SMOKE billows from the twin smoke stacks of the Subic Enerzone Power Plant, one of several businesses in Subic that continued operations through the various Covid-19 quarantine phases imposed in the Freeport, as in other parts of the country. However, many firms took harder hits than others, forcing them to lay off, if not put on “forced leave” thousands of employees. SubicBayNews photo© by Vic V. Vizcocho, Jr.

Most of those allowed to operate under various levels of quarantine are manufacturers of export products, producers and suppliers of food and medicine, those involved in logistics operation, and utility operators, Eisma added.

Prior to this, the SBMA allowed 568 firms to remain open when the enhanced community quarantine (ECQ) took effect on March 16, and then approved the reopening of 286 more companies after Subic transitioned to Modified Enhanced Community Quarantine (MECQ) on May 16.

“The total number of locators that are now allowed to operate is just half of the 1,648 enterprises registered in Subic, but we are expecting more reopening in the coming weeks, as more qualified companies comply with minimum safety protocols specified under government guidelines,” Eisma said.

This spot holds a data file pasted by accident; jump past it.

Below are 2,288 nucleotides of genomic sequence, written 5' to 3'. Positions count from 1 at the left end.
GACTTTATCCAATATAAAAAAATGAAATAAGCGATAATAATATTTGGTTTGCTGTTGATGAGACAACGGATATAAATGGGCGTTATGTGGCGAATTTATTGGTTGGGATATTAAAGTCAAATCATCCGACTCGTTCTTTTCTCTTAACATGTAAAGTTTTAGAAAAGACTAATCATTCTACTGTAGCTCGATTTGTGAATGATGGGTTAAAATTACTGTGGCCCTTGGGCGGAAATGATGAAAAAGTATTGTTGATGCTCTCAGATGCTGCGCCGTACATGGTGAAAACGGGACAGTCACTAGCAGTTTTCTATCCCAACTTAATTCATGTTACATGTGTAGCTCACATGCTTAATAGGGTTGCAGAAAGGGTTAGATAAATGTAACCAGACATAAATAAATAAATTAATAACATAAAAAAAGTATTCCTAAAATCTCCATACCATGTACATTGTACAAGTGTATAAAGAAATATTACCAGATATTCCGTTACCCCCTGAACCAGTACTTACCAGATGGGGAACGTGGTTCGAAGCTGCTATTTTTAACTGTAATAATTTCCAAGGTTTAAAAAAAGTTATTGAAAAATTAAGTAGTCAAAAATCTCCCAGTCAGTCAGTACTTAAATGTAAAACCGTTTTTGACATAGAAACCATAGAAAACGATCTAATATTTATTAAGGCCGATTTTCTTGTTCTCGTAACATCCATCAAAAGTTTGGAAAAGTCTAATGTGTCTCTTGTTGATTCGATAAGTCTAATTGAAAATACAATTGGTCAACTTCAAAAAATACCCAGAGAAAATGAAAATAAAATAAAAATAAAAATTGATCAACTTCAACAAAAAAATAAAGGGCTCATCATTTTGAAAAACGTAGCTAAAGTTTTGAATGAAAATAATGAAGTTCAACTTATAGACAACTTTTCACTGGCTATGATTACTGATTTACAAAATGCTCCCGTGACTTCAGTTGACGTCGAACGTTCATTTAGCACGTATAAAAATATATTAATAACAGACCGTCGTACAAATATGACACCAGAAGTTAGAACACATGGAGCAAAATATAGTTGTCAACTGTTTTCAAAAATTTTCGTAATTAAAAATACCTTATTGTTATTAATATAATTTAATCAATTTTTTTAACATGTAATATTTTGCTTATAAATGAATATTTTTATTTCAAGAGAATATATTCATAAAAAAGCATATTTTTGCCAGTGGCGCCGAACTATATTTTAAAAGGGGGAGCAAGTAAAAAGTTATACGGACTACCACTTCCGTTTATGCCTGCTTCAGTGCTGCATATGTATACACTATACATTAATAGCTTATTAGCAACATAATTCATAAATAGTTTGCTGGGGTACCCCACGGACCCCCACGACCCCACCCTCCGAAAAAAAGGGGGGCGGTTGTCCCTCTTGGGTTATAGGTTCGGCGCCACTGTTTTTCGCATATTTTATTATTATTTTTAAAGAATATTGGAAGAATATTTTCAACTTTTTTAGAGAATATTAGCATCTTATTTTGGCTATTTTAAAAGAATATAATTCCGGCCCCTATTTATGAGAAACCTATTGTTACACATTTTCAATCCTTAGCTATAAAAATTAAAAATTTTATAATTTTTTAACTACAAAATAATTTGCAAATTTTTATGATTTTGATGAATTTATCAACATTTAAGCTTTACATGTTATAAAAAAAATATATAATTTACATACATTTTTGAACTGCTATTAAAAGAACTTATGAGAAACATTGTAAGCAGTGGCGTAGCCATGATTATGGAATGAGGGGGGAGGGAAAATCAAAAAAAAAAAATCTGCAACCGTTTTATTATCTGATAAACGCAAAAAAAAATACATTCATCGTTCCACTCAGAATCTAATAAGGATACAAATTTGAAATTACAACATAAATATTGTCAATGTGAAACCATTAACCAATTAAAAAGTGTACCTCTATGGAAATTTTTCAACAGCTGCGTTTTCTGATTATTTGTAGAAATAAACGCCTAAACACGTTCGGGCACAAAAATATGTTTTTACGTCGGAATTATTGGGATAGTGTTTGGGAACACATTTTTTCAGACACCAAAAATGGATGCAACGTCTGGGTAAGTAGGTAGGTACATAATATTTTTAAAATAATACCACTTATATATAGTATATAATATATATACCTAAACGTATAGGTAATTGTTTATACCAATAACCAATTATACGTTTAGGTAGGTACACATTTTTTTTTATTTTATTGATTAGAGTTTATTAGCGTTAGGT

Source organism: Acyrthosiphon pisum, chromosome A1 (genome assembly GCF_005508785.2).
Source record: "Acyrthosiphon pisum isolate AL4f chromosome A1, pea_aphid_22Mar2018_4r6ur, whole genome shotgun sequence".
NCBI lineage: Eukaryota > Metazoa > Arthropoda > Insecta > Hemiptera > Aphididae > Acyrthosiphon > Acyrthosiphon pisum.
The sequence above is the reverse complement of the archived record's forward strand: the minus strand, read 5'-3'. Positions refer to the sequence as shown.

A BULK Carrier ship with grains cargo is assisted by tug boats as a vehicle carrier ship that could carry over two thousand vehicles unload at the NSD pier, one of several business activities that remained active through the various Covid-19 quarantine phases imposed in the Freeport as in other parts of the country. However, many firms took harder hits than others, forcing them to lay off, if not put on “forced leave” thousands of employees.
SubicBayNews photo© by Vic V. Vizcocho, Jr.

“But we have to remind everybody that we don’t allow companies to just open—even if they are qualified to open under Inter-Agency Task Force (IATF) guidelines—without first passing compliance assessment by the SBMA,” Eisma said.

Eisma explained the assessment entails an ocular inspection by SBMA health and safety officials, as well as the Incident Management Team, which coordinates the agency’s Covid-19 response program, and is based on guidelines on workplace prevention and control of Covid-19 issued by the Department of Trade and Industry (DTI) and the Department of Labor and Employment (DOLE).